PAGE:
What to do about this? One obvious thing would be to simply to remove the inflation [dividing the modern sunspot number by 1.20] and to stop weighting the spots. This turns out to be a bad idea, at least users of the sunspot numbers complain that they do not want to change the modern numbers as they are used in operational programs. The next-best thing is to adjust the old numbers before 1947 by multiplying them by 1.20. This is what we have decided to do [at least for now]. Who are ‘we’? You can see that here http://ssnworkshop.wikia.com/wiki/Home

There is a precedent for this [with the same ‘solution’]. In 1861 Wolf had published his first list of relative sunspot numbers, which he then updated every year after that. But about 1875 he realized that he had underestimated Schwabe’s counts [which formed the backbone of the list before Wolf’s own observations began in 1849]. Consequently, Wolf increased wholesale all the published sunspot numbers before 1849 by 25%. So we are in good company.

A somewhat disturbing [to many people] consequence of the correction of the official sunspot number is that there is now no evidence for a Modern Grand Maximum [‘the largest in 8000 years’ or some such].

NOTE: Figure 4 added 1/5/13 at Leif’s request

Figure 4. (Left) The idea of the Modern Grand Maximum, MGM. (Right) The corrected Wolf Sunspot Number does not support a MGM

Figure 4. (Left) The idea of the Modern Grand Maximum, MGM. (Right) The corrected Wolf Sunspot Number does not support a MGM

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Thanks, Leif. And a Happy New Year to you!

tobyglyn

An informing and interesting post, thank you Leif and Anthony!

A somewhat disturbing [to many people] consequence of the correction of the official sunspot number is that there is now no evidence for a Modern Grand Maximum [‘the largest in 8000 years’ or some such].

I suspect that you mean “no evidence in the adjusted sunspot counts.” There are other lines of evidence, including beryllium-10 as a proxy (which is actually a proxy for galactic cosmic rays, themselves an implied proxy (as a reciprical) for solar wind which has been connected with sunspots.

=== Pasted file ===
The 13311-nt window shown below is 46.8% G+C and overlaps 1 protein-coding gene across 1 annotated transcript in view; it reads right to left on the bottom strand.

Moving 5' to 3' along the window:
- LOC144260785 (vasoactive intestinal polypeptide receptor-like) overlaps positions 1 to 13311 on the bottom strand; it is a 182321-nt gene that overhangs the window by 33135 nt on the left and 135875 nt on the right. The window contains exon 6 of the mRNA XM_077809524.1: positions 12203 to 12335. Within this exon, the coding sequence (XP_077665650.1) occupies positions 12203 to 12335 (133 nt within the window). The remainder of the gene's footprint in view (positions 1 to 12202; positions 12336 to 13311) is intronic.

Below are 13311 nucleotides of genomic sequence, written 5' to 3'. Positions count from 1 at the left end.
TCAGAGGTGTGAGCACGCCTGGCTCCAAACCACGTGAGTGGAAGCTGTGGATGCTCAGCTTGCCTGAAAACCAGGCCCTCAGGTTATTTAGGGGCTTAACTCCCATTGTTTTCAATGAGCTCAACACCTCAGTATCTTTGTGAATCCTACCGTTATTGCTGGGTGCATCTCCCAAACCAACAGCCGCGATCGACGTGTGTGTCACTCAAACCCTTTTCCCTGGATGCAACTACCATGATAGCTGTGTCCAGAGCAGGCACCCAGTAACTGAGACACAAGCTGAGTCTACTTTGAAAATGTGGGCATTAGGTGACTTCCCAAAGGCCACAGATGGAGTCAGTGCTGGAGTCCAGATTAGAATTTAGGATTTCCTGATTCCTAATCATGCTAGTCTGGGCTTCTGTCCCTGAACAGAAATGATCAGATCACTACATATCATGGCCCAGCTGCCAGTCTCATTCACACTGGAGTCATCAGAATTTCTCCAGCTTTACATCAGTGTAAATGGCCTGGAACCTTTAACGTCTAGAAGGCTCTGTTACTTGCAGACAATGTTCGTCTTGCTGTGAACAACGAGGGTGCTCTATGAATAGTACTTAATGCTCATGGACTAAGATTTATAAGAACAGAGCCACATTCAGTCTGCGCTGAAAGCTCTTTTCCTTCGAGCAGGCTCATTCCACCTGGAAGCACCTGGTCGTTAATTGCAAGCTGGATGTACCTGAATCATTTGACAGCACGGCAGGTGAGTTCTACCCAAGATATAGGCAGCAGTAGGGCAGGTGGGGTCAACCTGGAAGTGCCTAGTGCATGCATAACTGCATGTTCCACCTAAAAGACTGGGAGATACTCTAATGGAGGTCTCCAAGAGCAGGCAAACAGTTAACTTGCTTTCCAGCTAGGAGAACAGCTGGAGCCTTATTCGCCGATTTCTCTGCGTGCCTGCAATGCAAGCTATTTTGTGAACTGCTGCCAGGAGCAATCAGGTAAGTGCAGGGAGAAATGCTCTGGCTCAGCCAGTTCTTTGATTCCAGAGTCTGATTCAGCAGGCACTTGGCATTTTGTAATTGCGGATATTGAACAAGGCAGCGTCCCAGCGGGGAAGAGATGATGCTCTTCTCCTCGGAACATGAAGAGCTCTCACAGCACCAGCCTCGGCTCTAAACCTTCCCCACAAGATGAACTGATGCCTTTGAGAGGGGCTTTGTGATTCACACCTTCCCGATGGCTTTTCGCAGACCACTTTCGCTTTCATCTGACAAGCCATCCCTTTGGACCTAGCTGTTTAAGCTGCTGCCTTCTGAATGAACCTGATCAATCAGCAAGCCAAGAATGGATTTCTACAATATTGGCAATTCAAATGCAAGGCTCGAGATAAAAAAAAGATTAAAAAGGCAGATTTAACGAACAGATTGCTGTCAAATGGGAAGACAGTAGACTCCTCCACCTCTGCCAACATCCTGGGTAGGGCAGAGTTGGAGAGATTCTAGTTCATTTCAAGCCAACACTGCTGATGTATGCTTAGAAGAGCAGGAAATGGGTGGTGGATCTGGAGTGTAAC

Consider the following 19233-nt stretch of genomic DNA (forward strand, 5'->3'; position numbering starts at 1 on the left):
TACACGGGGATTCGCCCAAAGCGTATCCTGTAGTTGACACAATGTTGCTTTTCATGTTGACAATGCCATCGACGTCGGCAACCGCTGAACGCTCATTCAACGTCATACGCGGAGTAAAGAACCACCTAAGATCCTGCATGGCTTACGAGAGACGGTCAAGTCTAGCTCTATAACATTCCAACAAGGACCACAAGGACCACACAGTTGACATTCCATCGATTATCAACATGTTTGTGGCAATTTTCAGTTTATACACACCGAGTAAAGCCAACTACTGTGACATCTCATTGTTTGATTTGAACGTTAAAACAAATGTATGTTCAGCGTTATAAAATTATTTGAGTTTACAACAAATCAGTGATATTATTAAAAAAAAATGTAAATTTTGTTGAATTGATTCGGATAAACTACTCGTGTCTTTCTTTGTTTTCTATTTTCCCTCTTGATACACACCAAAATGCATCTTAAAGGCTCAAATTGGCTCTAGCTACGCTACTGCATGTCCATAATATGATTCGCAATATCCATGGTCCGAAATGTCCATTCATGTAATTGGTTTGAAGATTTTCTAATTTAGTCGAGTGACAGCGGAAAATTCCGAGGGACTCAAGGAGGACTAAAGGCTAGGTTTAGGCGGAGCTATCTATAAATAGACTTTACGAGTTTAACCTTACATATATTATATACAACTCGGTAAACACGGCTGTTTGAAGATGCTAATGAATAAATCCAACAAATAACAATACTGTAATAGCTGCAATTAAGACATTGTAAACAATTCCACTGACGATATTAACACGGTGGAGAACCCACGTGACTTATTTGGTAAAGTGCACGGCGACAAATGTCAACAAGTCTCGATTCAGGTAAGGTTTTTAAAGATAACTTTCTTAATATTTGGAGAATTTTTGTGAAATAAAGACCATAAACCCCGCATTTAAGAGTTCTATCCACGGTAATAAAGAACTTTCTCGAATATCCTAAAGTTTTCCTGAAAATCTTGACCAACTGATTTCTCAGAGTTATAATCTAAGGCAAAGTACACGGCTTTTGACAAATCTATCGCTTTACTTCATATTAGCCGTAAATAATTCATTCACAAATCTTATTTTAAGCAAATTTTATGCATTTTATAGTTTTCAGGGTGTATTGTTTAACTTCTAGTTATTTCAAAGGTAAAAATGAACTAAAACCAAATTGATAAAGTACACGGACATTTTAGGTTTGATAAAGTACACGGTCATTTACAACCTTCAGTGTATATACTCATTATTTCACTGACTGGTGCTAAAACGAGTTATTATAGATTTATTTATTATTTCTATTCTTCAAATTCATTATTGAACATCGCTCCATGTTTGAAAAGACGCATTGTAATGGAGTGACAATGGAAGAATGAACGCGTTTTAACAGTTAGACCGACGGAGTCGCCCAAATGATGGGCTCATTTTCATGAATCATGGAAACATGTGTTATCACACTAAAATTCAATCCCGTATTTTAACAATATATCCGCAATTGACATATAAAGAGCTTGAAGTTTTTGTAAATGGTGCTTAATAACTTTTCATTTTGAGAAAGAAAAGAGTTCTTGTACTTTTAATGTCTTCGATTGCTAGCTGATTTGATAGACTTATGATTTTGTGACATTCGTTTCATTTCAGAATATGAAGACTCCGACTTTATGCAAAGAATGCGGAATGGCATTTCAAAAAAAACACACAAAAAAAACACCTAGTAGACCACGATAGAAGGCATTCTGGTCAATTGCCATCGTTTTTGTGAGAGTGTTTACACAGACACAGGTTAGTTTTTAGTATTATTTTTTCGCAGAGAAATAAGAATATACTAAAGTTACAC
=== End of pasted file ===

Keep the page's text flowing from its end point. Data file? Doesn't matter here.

While the connection to sunspots directly from this measure is tenuous, Be-10 is a more direct proxy for solar output in general, and this seems to correspond reasonably well to other measurements including the old-style sunspot measurements.
Independent of sunspots, the sun seems to vary over time, was high recently, and is dropping now — something you noted yourself on the last page of your report.
As you said: “Exciting times!”
===|==============/ Keith DeHavelle

Doug Huffman

Thanks, Dr. Leif, this is timely, as i wait the December SSN and its effect on the Smoothed Monthly Values. I’ve read a good bit of your papers site, and understood somewhat less. We live in interesting times.

cui bono

Nice. At least the time series hasn’t been *deliberately* distorted, unlike some we could all mention.
PS: Either need a bigger screen or new glasses – only counted 17.

flea rider

but would it be fair to say we are going into a minimum ??

Doug Huffman

As I understand it, Solar Maximum is defined when the Northern and Southern solar hemispheres’ magnetic fields reach a minimum and reverse polarity. They’re close but SC-24 maximum still approaches.

I was fine up to and including the 1+1 = 2 part… after that I kinda lost the thread and it got a little vague — maybe if I re-read… 😉

Doug Huffman